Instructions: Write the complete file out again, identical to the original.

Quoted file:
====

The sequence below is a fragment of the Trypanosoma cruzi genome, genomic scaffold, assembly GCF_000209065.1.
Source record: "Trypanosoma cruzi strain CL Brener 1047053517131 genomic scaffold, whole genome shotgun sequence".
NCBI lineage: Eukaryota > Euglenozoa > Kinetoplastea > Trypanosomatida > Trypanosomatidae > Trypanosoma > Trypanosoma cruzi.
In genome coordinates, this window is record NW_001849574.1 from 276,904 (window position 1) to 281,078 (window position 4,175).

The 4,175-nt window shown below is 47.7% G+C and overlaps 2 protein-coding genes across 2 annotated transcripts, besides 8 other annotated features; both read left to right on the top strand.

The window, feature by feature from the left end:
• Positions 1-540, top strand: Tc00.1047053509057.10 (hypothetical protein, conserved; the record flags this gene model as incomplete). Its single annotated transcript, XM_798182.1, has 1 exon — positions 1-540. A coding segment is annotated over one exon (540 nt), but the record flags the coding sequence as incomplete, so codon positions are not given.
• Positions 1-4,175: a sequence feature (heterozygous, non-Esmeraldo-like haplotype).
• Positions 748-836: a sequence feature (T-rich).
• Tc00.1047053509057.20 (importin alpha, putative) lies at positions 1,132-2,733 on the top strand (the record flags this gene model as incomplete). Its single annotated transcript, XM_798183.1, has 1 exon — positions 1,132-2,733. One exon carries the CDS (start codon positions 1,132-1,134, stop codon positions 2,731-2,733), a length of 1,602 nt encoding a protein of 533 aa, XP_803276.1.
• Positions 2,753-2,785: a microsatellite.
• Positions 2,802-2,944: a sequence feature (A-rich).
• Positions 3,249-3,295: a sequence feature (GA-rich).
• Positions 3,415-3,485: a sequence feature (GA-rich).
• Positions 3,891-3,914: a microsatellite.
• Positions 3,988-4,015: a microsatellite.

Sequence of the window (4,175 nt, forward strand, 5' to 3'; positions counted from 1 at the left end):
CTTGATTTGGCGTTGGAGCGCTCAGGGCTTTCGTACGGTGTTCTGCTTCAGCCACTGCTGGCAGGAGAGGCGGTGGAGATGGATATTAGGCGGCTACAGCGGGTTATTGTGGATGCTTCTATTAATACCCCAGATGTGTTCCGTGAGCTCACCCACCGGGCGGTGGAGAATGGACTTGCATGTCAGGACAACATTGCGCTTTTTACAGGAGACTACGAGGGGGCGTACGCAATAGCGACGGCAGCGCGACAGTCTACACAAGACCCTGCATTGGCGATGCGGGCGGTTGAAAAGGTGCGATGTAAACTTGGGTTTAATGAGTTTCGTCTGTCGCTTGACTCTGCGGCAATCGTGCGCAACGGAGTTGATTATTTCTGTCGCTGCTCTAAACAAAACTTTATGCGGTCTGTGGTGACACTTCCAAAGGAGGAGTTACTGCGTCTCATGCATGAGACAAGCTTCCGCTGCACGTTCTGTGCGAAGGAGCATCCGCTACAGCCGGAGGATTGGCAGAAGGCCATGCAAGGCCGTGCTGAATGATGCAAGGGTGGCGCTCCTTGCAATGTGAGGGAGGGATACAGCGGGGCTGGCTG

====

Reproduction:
The sequence below is a fragment of the Trypanosoma cruzi genome, genomic scaffold, assembly GCF_000209065.1.
Source record: "Trypanosoma cruzi strain CL Brener 1047053517131 genomic scaffold, whole genome shotgun sequence".
NCBI lineage: Eukaryota > Euglenozoa > Kinetoplastea > Trypanosomatida > Trypanosomatidae > Trypanosoma > Trypanosoma cruzi.
In genome coordinates, this window is record NW_001849574.1 from 276,904 (window position 1) to 281,078 (window position 4,175).

The 4,175-nt window shown below is 47.7% G+C and overlaps 2 protein-coding genes across 2 annotated transcripts, besides 8 other annotated features; both read left to right on the top strand.

The window, feature by feature from the left end:
• Positions 1-540, top strand: Tc00.1047053509057.10 (hypothetical protein, conserved; the record flags this gene model as incomplete). Its single annotated transcript, XM_798182.1, has 1 exon — positions 1-540. A coding segment is annotated over one exon (540 nt), but the record flags the coding sequence as incomplete, so codon positions are not given.
• Positions 1-4,175: a sequence feature (heterozygous, non-Esmeraldo-like haplotype).
• Positions 748-836: a sequence feature (T-rich).
• Tc00.1047053509057.20 (importin alpha, putative) lies at positions 1,132-2,733 on the top strand (the record flags this gene model as incomplete). Its single annotated transcript, XM_798183.1, has 1 exon — positions 1,132-2,733. One exon carries the CDS (start codon positions 1,132-1,134, stop codon positions 2,731-2,733), a length of 1,602 nt encoding a protein of 533 aa, XP_803276.1.
• Positions 2,753-2,785: a microsatellite.
• Positions 2,802-2,944: a sequence feature (A-rich).
• Positions 3,249-3,295: a sequence feature (GA-rich).
• Positions 3,415-3,485: a sequence feature (GA-rich).
• Positions 3,891-3,914: a microsatellite.
• Positions 3,988-4,015: a microsatellite.

Sequence of the window (4,175 nt, forward strand, 5' to 3'; positions counted from 1 at the left end):
CTTGATTTGGCGTTGGAGCGCTCAGGGCTTTCGTACGGTGTTCTGCTTCAGCCACTGCTGGCAGGAGAGGCGGTGGAGATGGATATTAGGCGGCTACAGCGGGTTATTGTGGATGCTTCTATTAATACCCCAGATGTGTTCCGTGAGCTCACCCACCGGGCGGTGGAGAATGGACTTGCATGTCAGGACAACATTGCGCTTTTTACAGGAGACTACGAGGGGGCGTACGCAATAGCGACGGCAGCGCGACAGTCTACACAAGACCCTGCATTGGCGATGCGGGCGGTTGAAAAGGTGCGATGTAAACTTGGGTTTAATGAGTTTCGTCTGTCGCTTGACTCTGCGGCAATCGTGCGCAACGGAGTTGATTATTTCTGTCGCTGCTCTAAACAAAACTTTATGCGGTCTGTGGTGACACTTCCAAAGGAGGAGTTACTGCGTCTCATGCATGAGACAAGCTTCCGCTGCACGTTCTGTGCGAAGGAGCATCCGCTACAGCCGGAGGATTGGCAGAAGGCCATGCAAGGCCGTGCTGAATGATGCAAGGGTGGCGCTCCTTGCAATGTGAGGGAGGGATACAGCGGGGCTGGCTG